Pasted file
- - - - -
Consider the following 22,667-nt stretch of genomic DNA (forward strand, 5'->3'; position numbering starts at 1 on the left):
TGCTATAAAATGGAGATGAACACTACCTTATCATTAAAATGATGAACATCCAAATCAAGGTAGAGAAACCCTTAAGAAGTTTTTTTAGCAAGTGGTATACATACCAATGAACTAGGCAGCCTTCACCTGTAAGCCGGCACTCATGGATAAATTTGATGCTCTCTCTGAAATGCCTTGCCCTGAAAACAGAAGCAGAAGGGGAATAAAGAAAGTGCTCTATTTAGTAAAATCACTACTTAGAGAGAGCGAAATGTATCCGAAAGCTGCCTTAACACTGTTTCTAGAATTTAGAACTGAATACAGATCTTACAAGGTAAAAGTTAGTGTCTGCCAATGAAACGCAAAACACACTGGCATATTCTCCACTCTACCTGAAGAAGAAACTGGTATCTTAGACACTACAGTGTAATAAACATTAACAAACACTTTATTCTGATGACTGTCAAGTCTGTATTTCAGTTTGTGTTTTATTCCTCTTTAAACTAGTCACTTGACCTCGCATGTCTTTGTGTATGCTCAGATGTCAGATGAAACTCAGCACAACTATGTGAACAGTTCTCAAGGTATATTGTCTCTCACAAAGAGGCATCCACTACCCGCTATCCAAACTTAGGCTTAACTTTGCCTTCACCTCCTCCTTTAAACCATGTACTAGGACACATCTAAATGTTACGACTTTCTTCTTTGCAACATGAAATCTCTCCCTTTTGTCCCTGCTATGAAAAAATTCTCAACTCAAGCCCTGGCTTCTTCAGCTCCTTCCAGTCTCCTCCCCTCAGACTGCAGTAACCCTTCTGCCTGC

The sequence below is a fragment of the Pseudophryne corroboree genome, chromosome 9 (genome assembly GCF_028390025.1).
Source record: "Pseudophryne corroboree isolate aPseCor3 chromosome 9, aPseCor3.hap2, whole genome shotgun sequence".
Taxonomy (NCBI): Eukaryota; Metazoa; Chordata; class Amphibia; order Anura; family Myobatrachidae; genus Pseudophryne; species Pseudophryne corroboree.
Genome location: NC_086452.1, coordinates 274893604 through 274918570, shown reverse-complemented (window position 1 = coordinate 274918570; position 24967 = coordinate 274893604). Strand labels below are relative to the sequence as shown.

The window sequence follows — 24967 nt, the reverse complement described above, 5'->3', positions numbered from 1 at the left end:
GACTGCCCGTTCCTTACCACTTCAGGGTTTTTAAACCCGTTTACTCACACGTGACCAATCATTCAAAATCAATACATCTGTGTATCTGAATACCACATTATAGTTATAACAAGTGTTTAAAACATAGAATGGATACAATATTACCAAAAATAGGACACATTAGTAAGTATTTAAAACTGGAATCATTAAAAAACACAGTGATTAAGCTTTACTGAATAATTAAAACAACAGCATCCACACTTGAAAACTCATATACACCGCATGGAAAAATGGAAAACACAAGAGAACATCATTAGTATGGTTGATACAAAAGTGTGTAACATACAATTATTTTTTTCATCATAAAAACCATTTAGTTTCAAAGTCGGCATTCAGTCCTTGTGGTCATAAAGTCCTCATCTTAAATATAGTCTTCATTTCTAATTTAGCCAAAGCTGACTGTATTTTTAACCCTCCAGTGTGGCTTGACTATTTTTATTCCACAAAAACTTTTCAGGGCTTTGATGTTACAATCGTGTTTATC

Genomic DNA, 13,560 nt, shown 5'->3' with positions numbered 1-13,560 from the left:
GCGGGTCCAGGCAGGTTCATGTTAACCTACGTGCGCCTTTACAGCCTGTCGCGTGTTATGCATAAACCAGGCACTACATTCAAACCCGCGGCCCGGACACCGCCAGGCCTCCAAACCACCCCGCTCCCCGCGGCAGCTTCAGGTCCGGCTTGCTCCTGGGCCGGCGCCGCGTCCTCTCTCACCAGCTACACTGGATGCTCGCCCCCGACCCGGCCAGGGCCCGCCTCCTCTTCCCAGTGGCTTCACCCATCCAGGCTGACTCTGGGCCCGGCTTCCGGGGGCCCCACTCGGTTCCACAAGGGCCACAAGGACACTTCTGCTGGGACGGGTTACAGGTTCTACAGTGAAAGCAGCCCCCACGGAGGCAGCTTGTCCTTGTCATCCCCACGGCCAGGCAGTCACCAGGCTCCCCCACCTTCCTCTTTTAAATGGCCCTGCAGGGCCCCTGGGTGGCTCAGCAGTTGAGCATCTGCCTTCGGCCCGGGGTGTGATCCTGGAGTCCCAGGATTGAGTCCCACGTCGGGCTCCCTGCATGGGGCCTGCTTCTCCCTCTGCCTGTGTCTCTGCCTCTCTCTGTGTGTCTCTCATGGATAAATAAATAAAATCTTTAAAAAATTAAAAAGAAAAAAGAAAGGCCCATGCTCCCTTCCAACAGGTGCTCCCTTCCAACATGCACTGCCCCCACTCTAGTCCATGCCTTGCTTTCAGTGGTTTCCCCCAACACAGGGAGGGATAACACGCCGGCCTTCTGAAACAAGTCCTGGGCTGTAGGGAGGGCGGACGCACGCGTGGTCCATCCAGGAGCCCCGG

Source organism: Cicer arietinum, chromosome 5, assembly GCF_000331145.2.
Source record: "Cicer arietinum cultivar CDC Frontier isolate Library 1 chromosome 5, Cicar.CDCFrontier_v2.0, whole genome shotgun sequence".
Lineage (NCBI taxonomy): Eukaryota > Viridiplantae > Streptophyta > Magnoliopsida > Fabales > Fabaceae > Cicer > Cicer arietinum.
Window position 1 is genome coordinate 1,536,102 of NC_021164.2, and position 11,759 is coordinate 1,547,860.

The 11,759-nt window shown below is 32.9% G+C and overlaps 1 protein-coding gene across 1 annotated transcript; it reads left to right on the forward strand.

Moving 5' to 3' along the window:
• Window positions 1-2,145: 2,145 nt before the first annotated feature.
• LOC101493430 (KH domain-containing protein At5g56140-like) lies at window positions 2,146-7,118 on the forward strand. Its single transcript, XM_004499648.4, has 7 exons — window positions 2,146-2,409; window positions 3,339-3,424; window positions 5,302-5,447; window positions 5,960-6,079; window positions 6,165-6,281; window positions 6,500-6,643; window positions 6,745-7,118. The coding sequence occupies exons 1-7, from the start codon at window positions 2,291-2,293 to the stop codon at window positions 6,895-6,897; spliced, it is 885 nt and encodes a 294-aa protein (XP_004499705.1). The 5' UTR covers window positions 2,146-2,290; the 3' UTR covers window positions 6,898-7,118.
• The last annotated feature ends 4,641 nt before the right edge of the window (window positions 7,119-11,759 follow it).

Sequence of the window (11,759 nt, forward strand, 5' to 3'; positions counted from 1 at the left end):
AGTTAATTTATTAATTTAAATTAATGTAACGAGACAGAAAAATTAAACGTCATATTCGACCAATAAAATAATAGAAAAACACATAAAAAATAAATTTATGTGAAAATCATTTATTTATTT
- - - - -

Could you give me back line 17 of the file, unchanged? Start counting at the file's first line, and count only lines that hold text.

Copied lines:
• Window positions 1-2,145: 2,145 nt before the first annotated feature.